Taste It: More Than Just Talking the Talk (an Allegory)January 18, 2018
Whole-House Renovation or Just Adding Religion?January 30, 2018
“Taste and see that the Lord is good” (Psalm 34:8)
I want to take hold of that for which Jesus took hold of me. I really do. Even though I don’t have a clue what that will turn out to be, I am 100 percent confident it will be “the life that is truly life” (1 Tim. 6:19)
How do I know this? Because Jesus never does anything half way. The word lavish leaps out from the scriptures. As a matter of fact, Jesus’ best friend, John, spoke of this very idea in his first letter: “How great is the love the Father has lavished on us…” (1 John 3:1).
And in his Gospel, John told us about Jesus’ first miracle, and it’s a lavish doozy. You know the story. Or, do you? Really?
Jesus and his pals were hanging out at a wedding reception. The wine was flowing, and the guests were having a big-time throw down. (Who said the Bible is boring?) But suddenly, the wine ran out, and the hosts panicked. Mary turned to Jesus and asked him to help.
With just a nod, he changed the water to wine. But this is bigger than just an amazing miracle because, buried in the story, are three words that give it three-dimensional life.
First, the wine was the finest. Second, the steward had to taste it to know this. Third, John called this miracle a sign.
A sign points to something. A sign is meant to reveal information beyond just the shazam wonder of the miracle itself. So, what does the Holy Spirit, through John, want us to know about Jesus through this sign?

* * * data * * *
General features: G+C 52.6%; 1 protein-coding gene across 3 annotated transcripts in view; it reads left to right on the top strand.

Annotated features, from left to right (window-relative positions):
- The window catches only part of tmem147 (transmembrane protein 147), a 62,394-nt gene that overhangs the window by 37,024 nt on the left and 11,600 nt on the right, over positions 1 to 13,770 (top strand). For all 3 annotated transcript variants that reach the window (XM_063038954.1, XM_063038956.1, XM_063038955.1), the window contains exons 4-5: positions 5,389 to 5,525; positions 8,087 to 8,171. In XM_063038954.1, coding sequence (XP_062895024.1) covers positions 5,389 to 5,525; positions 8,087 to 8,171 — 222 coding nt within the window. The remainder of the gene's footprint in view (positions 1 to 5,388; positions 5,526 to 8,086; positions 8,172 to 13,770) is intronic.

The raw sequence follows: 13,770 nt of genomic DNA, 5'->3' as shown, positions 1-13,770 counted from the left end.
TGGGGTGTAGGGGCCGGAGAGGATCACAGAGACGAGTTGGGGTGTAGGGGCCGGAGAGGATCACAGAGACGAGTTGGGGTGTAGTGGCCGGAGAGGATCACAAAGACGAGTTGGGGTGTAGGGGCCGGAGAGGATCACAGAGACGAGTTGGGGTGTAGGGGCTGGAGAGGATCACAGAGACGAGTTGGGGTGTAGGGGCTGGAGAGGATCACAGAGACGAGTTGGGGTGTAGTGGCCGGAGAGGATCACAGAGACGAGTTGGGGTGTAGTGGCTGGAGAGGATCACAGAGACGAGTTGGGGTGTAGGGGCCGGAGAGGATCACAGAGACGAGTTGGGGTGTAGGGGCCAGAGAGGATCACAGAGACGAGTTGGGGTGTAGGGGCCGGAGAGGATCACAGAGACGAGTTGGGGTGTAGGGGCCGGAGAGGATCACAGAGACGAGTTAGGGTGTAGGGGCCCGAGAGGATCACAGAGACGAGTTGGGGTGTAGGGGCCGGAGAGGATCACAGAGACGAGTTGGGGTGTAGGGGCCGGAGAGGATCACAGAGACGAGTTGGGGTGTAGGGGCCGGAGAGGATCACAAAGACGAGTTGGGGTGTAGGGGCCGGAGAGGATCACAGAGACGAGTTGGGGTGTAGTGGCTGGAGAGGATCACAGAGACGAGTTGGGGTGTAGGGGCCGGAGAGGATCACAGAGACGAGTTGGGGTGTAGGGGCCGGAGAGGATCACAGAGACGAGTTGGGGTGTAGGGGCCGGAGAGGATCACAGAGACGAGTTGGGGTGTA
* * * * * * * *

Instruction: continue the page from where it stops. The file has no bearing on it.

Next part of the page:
What is he pointing to?
Everything Jesus does, everything he touches, is the absolute finest. No half effort from Jesus. No phoning it in for Jesus. Can you think of any situation in the stories of Jesus where he did anything half way? No, only the finest!
He filled Peter’s nets with so many fish the nets almost burst… twice. He fed 5,000 families with so much food there were basketfuls left over. And, all 5,000 were nourished and full.
Jesus healed completely all who came to him. He never healed a lame person and said, “Well, that’s the best I can do. Better get a cane to help with that lingering limp.” Never! The lame man jumped up and down, dancing a jig.
And so it will be with the that for which Jesus took hold of you—or, wants to take hold of you. Always the finest.
But let’s dig deeper. After Jesus changed the water to the finest of wines, did anyone know it yet? In an instant, this splendid wine was in the jars. But it took the wine steward tasting it to know how spectacular it truly was.
Jesus could have told the steward how incredible the wine was. He could have taught him how he changed the water to wine and described in detail its lavish essence. And the steward, taking copious notes, would have known all about it.
But he had to taste it to truly know.
And so do you.
Too many of us know all about Jesus’ promises. We know all about the lavish miracles. We may even know a lot about him.
But do you know him? Have you tasted his richness? Have you tasted his peace, his joy, and his contentment? Maybe you have read all about these things… even memorized the passages.
But have you tasted it?
To take hold of that for which Jesus took hold of you, you must taste his goodness.
Not read about it. Not study it. Not attend classes or listen to sermons about it.
You must taste it.
Perhaps you have never realized the lavish promises of splendor that await you. Or perhaps you have resisted taking hold of these promises because you had a sneaking suspicion there was a catch somewhere. A fine print. You’ve nibbled only at the edges because you feared a hook within.
But if you will just taste God’s lavish goodness for yourself, you’ll understand what Nancy Spiegelberg meant when she said,
Lord, I crawled across the barrenness with an empty cup… If I had only known better I’d have come running with a bucket.
May you taste and take hold of that for which Christ Jesus took hold of you … because that is always going to be the finest.